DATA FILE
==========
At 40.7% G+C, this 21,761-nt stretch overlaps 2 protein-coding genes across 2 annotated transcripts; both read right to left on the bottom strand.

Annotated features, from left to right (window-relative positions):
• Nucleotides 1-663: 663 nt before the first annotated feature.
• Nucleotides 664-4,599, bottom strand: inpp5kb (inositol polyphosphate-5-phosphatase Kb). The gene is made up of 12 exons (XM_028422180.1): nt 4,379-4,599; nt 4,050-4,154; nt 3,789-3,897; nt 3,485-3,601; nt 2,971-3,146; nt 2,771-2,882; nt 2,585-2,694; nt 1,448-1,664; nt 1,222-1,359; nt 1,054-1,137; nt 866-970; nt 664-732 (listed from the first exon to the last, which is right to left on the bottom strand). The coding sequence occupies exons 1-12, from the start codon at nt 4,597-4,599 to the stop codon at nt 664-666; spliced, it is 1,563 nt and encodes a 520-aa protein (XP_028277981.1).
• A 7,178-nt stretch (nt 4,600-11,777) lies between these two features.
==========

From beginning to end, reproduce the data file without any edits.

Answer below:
At 40.7% G+C, this 21,761-nt stretch overlaps 2 protein-coding genes across 2 annotated transcripts; both read right to left on the bottom strand.

Annotated features, from left to right (window-relative positions):
• Nucleotides 1-663: 663 nt before the first annotated feature.
• Nucleotides 664-4,599, bottom strand: inpp5kb (inositol polyphosphate-5-phosphatase Kb). The gene is made up of 12 exons (XM_028422180.1): nt 4,379-4,599; nt 4,050-4,154; nt 3,789-3,897; nt 3,485-3,601; nt 2,971-3,146; nt 2,771-2,882; nt 2,585-2,694; nt 1,448-1,664; nt 1,222-1,359; nt 1,054-1,137; nt 866-970; nt 664-732 (listed from the first exon to the last, which is right to left on the bottom strand). The coding sequence occupies exons 1-12, from the start codon at nt 4,597-4,599 to the stop codon at nt 664-666; spliced, it is 1,563 nt and encodes a 520-aa protein (XP_028277981.1).
• A 7,178-nt stretch (nt 4,600-11,777) lies between these two features.